About this Research Topic
Trees are also a source of natural renewable material that can provide a sustainable alternative to fossil fuels and products in the future. Trees are drivers of the bioeconomy in various countries, as wood can be employed for energy, production of cellulose for the pulp and paper industry, and the development of new materials being made of the three main components of wood, namely cellulose, lignin, and hemicelluloses. In addition, the use of wood for high-story buildings, furniture, and novel uses, such as in cars, is anticipated to increase. For this reason, it is crucial to gain a better understanding of how trees interact with environmental factors.
This Research Topic aims to collect physiological, biochemical, biological, and genetic studies to improve our understanding of the mechanisms that enable forests to tolerate and resist abiotic and biotic stressors. In future, this information will inform breeding and genetic engineering efforts to improve sustainable wood production for an emerging bioeconomy, as well as promote forest health and the multitude of ecosystem services they provide.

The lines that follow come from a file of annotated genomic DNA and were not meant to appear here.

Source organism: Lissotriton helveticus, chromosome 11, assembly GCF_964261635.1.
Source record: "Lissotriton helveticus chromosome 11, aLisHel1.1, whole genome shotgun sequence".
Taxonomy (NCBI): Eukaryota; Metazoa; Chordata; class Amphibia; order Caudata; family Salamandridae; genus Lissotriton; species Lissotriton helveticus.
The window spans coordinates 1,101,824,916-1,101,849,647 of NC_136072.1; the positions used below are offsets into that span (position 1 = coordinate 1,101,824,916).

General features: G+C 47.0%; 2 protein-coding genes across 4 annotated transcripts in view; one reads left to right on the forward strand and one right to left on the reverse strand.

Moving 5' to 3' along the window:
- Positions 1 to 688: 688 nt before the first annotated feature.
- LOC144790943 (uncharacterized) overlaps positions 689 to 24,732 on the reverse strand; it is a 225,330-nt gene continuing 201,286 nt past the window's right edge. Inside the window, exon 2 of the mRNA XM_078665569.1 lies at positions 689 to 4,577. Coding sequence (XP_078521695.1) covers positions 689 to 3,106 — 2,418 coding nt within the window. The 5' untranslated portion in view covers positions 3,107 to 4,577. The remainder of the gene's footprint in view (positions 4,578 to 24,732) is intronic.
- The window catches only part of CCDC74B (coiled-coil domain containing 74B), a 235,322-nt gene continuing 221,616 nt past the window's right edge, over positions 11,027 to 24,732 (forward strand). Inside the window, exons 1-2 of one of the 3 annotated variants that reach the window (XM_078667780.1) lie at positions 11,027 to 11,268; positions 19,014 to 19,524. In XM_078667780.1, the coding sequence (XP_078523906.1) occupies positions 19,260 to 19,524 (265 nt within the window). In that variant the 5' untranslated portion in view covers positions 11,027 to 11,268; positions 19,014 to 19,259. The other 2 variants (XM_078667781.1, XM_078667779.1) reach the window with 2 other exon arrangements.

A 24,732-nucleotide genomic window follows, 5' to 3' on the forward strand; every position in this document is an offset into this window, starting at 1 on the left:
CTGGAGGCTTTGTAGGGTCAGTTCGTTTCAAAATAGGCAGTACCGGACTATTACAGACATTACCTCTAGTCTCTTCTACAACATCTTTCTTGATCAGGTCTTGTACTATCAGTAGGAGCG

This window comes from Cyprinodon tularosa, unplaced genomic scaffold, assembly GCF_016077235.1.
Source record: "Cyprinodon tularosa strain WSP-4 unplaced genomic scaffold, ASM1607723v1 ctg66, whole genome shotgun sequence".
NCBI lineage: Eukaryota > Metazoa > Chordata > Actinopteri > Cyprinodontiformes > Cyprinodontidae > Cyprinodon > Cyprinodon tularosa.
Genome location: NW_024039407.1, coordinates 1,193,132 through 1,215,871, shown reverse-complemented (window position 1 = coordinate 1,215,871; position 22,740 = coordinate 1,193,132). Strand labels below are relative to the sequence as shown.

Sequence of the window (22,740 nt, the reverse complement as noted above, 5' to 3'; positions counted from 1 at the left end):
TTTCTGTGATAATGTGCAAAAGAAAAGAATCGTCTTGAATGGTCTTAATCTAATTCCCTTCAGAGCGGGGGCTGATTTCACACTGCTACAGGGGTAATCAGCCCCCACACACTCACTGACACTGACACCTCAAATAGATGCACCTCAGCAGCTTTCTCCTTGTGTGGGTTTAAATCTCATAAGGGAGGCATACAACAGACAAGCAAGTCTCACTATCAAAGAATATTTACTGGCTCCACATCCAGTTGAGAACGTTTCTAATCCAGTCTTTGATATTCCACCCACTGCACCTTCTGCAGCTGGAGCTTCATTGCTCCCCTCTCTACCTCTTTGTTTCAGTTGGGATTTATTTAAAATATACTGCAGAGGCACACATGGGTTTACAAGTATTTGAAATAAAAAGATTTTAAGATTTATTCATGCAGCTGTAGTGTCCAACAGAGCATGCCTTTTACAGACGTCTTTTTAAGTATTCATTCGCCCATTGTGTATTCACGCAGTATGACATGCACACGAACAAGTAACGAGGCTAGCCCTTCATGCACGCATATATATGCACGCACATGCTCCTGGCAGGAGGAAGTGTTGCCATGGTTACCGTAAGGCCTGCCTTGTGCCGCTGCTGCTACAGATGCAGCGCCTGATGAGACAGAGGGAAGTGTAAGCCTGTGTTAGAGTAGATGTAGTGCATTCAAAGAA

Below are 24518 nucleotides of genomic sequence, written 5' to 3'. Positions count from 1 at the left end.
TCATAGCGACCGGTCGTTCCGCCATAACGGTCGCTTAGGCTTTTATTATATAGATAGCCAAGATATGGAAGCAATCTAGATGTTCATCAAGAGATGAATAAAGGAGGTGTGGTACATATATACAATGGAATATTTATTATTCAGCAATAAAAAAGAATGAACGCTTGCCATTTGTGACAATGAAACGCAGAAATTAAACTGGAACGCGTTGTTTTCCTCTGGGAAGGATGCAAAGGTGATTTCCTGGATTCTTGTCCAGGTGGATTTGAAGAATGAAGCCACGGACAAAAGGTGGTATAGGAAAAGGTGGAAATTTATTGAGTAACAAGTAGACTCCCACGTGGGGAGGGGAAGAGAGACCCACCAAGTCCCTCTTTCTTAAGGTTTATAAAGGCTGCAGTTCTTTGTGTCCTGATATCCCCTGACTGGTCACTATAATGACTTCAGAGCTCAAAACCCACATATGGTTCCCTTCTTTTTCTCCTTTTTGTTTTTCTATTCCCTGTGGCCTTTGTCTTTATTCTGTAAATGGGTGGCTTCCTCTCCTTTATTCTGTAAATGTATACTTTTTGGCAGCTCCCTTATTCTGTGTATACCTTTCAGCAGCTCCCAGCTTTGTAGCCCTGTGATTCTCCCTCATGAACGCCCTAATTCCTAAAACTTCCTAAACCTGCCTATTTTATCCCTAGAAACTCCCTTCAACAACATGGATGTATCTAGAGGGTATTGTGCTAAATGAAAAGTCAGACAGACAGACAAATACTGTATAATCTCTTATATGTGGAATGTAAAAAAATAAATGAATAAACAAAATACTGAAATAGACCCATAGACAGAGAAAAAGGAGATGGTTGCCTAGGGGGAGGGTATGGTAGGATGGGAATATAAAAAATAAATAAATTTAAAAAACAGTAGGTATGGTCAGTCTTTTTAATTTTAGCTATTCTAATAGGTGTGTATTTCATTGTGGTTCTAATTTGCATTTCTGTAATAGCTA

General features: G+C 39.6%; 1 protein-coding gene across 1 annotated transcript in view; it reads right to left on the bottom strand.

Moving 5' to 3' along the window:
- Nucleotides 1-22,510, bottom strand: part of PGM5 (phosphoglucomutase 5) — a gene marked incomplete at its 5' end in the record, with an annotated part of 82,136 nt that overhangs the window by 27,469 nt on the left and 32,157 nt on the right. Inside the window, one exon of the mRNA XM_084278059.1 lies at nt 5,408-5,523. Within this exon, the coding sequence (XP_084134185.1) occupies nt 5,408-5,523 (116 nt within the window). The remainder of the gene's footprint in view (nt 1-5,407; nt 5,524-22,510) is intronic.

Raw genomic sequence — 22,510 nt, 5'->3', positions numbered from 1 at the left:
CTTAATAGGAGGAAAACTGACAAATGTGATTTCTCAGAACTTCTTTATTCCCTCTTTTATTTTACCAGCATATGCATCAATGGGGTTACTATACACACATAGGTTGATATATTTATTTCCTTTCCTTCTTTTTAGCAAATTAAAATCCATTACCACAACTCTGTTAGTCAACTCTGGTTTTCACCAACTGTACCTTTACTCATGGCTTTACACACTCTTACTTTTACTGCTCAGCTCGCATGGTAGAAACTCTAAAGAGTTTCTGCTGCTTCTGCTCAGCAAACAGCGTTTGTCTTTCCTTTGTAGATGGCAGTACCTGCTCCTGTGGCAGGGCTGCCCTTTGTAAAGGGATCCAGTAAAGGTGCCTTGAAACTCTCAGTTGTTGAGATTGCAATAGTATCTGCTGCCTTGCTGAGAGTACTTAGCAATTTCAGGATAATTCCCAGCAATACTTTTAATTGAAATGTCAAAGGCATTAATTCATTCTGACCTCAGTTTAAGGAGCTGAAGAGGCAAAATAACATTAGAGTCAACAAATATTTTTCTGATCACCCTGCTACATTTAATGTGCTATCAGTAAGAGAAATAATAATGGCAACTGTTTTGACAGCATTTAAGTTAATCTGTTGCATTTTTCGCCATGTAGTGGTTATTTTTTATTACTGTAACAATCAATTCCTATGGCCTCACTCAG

Physiological, biochemical and genetic studies highlighting regulatory networks involved in environmental tolerance, or stress responses, of forest trees are welcomed in the following areas:
• Abiotic stress
• Adaptation to changing climate
• Interaction with insects and wildlife
• Tree-endophyte roles in stress tolerance and sustainable biomass production
• The interactions between biotic and abiotic stress
• Genetic improvement (breeding or editing/transgenic) for resistance/tolerance
An additional aim is to present global views on this topic and to encourage women, minority, and early-career researchers to contribute to this Research Topic.
Important Note: All contributions to this Research Topic must be within the scope of the section and journal to which they are submitted, as defined in their mission statements. Frontiers reserves the right to guide an out-of-scope manuscript to a more suitable section or journal at any stage of peer review.